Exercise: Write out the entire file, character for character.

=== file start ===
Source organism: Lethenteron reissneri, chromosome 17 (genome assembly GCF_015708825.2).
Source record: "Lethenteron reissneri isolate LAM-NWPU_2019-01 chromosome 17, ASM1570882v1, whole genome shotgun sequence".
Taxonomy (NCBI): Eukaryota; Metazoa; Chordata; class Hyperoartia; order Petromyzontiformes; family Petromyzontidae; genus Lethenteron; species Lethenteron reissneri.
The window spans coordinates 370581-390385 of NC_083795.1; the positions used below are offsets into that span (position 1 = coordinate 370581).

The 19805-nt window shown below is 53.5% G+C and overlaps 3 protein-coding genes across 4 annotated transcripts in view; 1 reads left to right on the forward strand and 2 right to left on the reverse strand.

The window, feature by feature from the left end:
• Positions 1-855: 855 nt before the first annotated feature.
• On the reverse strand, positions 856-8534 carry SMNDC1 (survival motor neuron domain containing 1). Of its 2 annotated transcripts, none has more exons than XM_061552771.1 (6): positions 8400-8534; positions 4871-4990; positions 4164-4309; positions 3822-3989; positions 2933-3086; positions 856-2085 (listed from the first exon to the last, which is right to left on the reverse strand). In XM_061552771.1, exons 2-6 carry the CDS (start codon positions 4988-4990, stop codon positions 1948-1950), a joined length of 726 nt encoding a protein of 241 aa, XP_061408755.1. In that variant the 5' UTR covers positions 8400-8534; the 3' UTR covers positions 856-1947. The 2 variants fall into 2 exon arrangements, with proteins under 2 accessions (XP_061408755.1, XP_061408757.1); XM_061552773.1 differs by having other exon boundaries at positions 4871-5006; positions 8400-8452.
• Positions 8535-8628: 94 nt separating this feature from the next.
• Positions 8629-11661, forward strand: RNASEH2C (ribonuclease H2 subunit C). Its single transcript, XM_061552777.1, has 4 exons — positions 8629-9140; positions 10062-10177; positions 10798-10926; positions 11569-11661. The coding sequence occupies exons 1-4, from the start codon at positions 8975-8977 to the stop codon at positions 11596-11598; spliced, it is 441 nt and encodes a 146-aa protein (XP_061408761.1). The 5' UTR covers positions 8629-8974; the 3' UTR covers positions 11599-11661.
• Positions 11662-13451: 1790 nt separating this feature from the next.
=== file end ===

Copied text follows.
Source organism: Lethenteron reissneri, chromosome 17 (genome assembly GCF_015708825.2).
Source record: "Lethenteron reissneri isolate LAM-NWPU_2019-01 chromosome 17, ASM1570882v1, whole genome shotgun sequence".
Taxonomy (NCBI): Eukaryota; Metazoa; Chordata; class Hyperoartia; order Petromyzontiformes; family Petromyzontidae; genus Lethenteron; species Lethenteron reissneri.
The window spans coordinates 370581-390385 of NC_083795.1; the positions used below are offsets into that span (position 1 = coordinate 370581).

The 19805-nt window shown below is 53.5% G+C and overlaps 3 protein-coding genes across 4 annotated transcripts in view; 1 reads left to right on the forward strand and 2 right to left on the reverse strand.

The window, feature by feature from the left end:
• Positions 1-855: 855 nt before the first annotated feature.
• On the reverse strand, positions 856-8534 carry SMNDC1 (survival motor neuron domain containing 1). Of its 2 annotated transcripts, none has more exons than XM_061552771.1 (6): positions 8400-8534; positions 4871-4990; positions 4164-4309; positions 3822-3989; positions 2933-3086; positions 856-2085 (listed from the first exon to the last, which is right to left on the reverse strand). In XM_061552771.1, exons 2-6 carry the CDS (start codon positions 4988-4990, stop codon positions 1948-1950), a joined length of 726 nt encoding a protein of 241 aa, XP_061408755.1. In that variant the 5' UTR covers positions 8400-8534; the 3' UTR covers positions 856-1947. The 2 variants fall into 2 exon arrangements, with proteins under 2 accessions (XP_061408755.1, XP_061408757.1); XM_061552773.1 differs by having other exon boundaries at positions 4871-5006; positions 8400-8452.
• Positions 8535-8628: 94 nt separating this feature from the next.
• Positions 8629-11661, forward strand: RNASEH2C (ribonuclease H2 subunit C). Its single transcript, XM_061552777.1, has 4 exons — positions 8629-9140; positions 10062-10177; positions 10798-10926; positions 11569-11661. The coding sequence occupies exons 1-4, from the start codon at positions 8975-8977 to the stop codon at positions 11596-11598; spliced, it is 441 nt and encodes a 146-aa protein (XP_061408761.1). The 5' UTR covers positions 8629-8974; the 3' UTR covers positions 11599-11661.
• Positions 11662-13451: 1790 nt separating this feature from the next.